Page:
Internal combustion is messy business, and all of the byproducts of making power are not limited to the combustion chamber and exhaust, not by a long shot. Gasoline itself is dirty. As you get closer to the combustion chamber, the effects of burning gasoline become more and more apparent- varnish and carbon deposits build up quickly in the intake runners leading up to the combustion chamber. This is because the chamber is only sealed during the compression and combustion cycles; there are two other cycles of the pistons when the valves are open.
As the combustion cycle is completed, the exhaust valve opens, the piston rises to push out the spent combustion gasses, and then near top dead center, the intake valve opens. Some of those combustion gasses reach the intake runners. Air and fuel is sucked in as the piston descends into the bore, the valve closes and the cycle begins anew. This happens a few thousand times per minute.
Over time, carbon deposits form on the intake valve. On the inside of the chamber, carbon deposits get red hot, which is a the leading cause of detonation, that pinging sound you might hear if you listen close enough. On the cylinder head side of the valve, those deposits disrupt the atomization of the air and fuel feeding the engine. If they get bad enough, they can even cause the valve to not fully seat, leaving the valve slightly open, which can drastically reduce the compression of individual cylinders. This leads to uneven idle, poor acceleration, and lowered fuel economy.
GDI (Gasoline Direct Injection) Problems
Direct-injected engines have an even higher rate of intake valve carbon buildup due to the fact that fuel never washes over the back of the valve to help clean the deposits. Carbon builds up much faster on GDI (Gasoline Direct Injection) engines. In as few at 5,000 miles, your GDI engine could have significant buildup on the intake valves.
Don’t worry too much, however, as this does not require rebuild. You just need to clean the inside of your engine with an intake valve cleaner. Unlike cleaners that you pour in your fuel tank, CRC GDI IVD® Intake Valve & Turbo Cleaner does not get diluted in the fuel. Using a formulation of PEA (PolyEther Amine) that is 150 times more concentrated on the intake valves than any premium fuel additive, CRC GDI IVD® Intake Valve & Turbo Cleaner works to remove hard-carbon deposits and restore your engine’s performance. This product is safe for turbos and intercoolers, and should be used every 10,000 miles for GDI engines.
Cleaning Your Intake Valves
Unlike fuel additives, using intake valve cleaner is a little more involved. First, you must remove the air filter and locate the MAF sensor. The MAF will be between the air filter and the throttle body on the engine. You DO NOT spray this in front of the MAF, as it can damage the sensitive device. If possible, disconnect the air intake tube at the throttle body itself and spray directly into the engine (not yet).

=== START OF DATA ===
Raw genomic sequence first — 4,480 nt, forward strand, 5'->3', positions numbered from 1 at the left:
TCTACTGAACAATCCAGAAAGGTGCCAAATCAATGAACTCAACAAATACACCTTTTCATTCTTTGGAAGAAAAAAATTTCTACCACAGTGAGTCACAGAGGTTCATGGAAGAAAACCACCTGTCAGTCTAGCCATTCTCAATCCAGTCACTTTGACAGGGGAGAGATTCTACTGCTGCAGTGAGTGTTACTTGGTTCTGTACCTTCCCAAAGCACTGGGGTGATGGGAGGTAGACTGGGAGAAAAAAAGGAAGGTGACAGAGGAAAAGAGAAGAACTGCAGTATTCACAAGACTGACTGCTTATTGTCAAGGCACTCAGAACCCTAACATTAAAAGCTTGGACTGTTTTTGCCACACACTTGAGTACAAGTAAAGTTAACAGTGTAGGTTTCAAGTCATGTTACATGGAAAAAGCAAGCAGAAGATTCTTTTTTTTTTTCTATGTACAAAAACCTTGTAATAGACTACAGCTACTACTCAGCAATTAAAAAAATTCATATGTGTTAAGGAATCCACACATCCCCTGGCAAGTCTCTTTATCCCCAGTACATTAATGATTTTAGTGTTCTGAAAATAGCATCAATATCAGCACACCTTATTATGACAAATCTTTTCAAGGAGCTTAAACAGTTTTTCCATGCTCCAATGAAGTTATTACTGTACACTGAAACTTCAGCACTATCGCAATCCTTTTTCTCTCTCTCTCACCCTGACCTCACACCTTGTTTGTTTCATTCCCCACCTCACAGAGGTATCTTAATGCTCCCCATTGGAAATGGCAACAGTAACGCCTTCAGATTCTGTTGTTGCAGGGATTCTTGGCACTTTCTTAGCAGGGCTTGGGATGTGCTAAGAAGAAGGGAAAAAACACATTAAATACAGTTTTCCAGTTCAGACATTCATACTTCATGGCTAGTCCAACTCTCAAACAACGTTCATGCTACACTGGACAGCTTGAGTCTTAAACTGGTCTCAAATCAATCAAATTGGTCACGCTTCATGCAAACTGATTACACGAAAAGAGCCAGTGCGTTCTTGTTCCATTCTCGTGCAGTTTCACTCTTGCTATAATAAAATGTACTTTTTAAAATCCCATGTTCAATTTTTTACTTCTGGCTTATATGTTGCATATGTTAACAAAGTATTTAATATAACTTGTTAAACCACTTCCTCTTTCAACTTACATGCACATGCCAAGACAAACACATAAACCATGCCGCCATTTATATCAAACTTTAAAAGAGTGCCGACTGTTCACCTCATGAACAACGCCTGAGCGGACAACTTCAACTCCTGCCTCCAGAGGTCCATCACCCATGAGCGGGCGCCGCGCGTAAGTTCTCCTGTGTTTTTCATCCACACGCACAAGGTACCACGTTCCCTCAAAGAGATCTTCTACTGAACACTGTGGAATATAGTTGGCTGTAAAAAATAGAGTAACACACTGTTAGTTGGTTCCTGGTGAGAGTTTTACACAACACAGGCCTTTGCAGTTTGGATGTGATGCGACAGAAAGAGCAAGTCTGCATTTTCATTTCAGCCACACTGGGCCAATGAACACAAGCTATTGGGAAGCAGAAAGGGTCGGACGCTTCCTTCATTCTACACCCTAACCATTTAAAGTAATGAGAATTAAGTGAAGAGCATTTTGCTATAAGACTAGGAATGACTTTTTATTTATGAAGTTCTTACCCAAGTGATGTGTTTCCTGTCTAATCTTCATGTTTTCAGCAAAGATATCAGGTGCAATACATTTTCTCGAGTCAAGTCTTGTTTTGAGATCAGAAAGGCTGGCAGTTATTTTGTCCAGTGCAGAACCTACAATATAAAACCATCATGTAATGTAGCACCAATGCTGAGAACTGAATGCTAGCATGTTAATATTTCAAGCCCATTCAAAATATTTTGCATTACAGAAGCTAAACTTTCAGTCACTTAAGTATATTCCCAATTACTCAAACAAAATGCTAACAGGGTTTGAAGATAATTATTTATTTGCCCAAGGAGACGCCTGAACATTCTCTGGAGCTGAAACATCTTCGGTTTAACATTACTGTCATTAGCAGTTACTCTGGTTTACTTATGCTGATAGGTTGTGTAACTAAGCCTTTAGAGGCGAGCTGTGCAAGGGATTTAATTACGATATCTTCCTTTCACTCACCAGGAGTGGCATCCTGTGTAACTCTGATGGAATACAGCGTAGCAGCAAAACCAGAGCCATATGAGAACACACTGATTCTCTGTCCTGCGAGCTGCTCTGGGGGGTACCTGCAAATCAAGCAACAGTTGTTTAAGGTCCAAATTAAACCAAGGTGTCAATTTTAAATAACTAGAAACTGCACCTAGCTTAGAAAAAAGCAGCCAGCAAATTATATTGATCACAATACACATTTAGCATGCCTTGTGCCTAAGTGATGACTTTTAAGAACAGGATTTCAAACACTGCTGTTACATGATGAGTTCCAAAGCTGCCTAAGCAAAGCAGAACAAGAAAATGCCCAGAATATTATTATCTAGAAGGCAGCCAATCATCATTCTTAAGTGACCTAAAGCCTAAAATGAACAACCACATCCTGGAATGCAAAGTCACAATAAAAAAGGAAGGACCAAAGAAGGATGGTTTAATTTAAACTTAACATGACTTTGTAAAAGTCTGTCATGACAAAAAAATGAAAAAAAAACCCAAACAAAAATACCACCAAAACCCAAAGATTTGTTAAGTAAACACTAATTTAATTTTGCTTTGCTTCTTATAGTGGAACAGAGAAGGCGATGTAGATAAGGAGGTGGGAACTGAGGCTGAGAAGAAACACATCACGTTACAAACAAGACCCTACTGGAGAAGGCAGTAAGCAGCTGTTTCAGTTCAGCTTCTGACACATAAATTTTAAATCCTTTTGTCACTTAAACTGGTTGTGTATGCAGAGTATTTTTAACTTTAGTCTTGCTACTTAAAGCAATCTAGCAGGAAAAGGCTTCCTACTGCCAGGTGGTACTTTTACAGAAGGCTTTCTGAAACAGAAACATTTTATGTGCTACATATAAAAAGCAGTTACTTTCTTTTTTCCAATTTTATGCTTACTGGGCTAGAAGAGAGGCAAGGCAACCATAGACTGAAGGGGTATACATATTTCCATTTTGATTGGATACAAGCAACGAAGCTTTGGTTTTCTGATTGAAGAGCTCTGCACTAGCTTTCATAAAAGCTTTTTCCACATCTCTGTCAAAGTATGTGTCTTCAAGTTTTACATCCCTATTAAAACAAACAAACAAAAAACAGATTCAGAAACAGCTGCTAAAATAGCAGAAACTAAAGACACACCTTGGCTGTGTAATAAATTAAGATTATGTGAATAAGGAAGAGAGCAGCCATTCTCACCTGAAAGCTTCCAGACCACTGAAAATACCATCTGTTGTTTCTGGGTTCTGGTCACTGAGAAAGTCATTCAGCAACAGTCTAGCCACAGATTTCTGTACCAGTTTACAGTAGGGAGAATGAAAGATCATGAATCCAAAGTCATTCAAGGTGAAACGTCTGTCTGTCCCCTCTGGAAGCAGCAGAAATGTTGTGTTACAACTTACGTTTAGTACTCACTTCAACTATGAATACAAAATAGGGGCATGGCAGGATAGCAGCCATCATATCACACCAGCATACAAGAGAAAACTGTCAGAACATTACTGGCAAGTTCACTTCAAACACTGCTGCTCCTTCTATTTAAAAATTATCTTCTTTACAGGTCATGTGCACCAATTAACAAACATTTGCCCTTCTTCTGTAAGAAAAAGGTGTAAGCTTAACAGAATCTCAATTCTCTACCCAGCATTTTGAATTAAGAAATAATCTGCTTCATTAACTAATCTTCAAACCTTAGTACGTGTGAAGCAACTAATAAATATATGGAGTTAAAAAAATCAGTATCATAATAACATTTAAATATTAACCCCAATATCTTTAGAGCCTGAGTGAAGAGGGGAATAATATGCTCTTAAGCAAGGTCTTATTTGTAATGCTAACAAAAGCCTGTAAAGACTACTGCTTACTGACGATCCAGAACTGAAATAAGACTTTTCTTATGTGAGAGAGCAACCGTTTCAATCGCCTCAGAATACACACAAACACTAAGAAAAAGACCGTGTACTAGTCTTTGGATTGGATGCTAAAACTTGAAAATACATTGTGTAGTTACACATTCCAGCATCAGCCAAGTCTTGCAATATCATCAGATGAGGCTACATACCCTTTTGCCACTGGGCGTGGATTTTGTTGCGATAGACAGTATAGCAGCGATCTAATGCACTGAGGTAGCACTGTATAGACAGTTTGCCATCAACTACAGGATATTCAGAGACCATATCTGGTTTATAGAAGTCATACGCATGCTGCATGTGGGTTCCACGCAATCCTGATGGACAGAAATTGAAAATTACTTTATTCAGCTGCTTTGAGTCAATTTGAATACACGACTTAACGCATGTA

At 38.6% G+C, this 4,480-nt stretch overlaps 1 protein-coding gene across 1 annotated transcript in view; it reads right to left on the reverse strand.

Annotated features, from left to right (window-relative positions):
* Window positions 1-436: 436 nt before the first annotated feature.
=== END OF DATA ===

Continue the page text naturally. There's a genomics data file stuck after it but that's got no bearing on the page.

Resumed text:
Start the engine, bring it up to operating temperature. You will need an assistant to operate the engine. Have the assistant hold the engine at approximately 2,000 RPM.
Using the built-in straw, insert the straw past the MAF sensor without touching it (if you can’t get to the throttle body as described previously), and spray the cleaner in short bursts until the can is empty while an assistant holds the engine at 2,000 RPM. Your assistant should rev the engine to keep it from stalling while spraying. Do not exceed 3,500 RPM.
Once the can is empty, rev the engine from idle to about 3,000 RPM (do not exceed 3,500!). Let the engine idle for 1 minute, and then the turn it off. Reinstall the air intake system. Let the engine sit for one hour.
Start the engine and drive at highway speeds for at least 10 minutes to complete the cleaning process.
This is a bit more involved than the typical “dump it in the gas tank and drive” cleaners, but it certainly works much better than those cleaners too. If you have a GDI engine, this is a necessary process to keep your engine healthy. In-tank fuel additives have zero effect on GDI intake valves as they never see fuel washing over them. In-tank cleaners are great for “wet” valves, but not so much for “dry” valves.
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A life-long gearhead, Jefferson Bryant spends more time in the shop than anywhere else. His career began in the car audio industry as a shop manager, eventually working his way into a position at Rockford Fosgate as a product designer. In 2003, he began writing tech articles for magazines, and has been working as an automotive journalist ever since. His work has been featured in Car Craft, Hot Rod, Rod & Custom, Truckin’, Mopar Muscle, and many more. Jefferson has also written 4 books and produced countless videos. Jefferson operates Red Dirt Rodz, his personal garage studio, where all of his magazine articles and tech videos are produced.